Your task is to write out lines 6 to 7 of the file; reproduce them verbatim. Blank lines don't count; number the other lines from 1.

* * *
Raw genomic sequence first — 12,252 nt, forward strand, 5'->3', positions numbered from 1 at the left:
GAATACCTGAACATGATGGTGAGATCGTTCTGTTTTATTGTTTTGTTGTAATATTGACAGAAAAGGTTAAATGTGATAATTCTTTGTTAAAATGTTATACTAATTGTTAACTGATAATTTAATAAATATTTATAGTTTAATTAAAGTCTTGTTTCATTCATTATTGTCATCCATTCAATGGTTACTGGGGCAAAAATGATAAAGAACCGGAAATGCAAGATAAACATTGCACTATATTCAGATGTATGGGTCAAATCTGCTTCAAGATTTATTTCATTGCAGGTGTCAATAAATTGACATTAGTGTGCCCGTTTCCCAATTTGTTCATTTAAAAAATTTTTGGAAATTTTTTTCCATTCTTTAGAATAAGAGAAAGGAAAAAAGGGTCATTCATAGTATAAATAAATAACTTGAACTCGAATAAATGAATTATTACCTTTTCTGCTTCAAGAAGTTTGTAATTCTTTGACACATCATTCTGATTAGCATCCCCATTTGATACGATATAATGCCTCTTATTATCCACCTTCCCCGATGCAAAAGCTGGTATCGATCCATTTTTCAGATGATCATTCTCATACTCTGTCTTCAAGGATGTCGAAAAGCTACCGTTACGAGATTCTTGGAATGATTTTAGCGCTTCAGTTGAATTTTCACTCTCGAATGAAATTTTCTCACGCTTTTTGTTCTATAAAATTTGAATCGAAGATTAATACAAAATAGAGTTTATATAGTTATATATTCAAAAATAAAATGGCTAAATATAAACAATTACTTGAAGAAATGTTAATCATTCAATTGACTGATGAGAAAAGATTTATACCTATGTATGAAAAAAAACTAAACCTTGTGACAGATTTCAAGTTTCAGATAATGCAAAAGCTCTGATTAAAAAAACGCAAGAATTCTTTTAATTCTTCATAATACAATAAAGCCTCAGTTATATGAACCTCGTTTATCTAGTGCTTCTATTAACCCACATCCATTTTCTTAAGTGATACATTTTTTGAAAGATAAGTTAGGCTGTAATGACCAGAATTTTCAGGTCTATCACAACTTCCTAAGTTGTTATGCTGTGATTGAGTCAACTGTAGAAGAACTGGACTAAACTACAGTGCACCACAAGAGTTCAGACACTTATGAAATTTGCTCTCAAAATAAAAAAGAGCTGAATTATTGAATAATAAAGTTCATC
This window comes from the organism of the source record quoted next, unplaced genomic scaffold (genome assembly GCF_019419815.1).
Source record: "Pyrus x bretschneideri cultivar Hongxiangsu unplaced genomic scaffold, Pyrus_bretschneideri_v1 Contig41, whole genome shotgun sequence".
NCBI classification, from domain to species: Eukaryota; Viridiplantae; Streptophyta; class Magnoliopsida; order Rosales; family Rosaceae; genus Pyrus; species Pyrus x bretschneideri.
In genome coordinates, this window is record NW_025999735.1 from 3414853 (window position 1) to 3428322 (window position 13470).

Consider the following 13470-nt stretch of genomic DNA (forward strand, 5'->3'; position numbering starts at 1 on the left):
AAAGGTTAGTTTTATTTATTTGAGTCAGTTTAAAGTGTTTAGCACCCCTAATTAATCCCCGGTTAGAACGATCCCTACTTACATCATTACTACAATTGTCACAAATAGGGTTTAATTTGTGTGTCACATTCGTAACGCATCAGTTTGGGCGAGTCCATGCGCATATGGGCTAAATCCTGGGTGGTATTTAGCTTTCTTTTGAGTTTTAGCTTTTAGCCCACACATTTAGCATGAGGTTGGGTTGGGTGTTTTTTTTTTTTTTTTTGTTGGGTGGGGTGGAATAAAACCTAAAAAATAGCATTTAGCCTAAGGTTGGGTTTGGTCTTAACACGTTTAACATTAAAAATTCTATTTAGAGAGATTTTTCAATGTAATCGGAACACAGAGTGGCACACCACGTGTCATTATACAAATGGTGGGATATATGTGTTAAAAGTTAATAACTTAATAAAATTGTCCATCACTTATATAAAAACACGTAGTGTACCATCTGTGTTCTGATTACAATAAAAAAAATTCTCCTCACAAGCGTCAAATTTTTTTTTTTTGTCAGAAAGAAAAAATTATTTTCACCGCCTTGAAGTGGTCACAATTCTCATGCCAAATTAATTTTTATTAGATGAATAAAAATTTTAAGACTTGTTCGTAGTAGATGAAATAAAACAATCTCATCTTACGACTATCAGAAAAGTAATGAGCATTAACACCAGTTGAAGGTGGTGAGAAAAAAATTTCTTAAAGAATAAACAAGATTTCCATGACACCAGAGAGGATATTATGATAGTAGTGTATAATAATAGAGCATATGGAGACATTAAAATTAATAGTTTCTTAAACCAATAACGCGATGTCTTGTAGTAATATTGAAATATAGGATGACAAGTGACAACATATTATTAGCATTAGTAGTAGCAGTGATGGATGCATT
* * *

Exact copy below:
In genome coordinates, this window is record NW_025999735.1 from 3414853 (window position 1) to 3428322 (window position 13470).

Consider the following 13470-nt stretch of genomic DNA (forward strand, 5'->3'; position numbering starts at 1 on the left):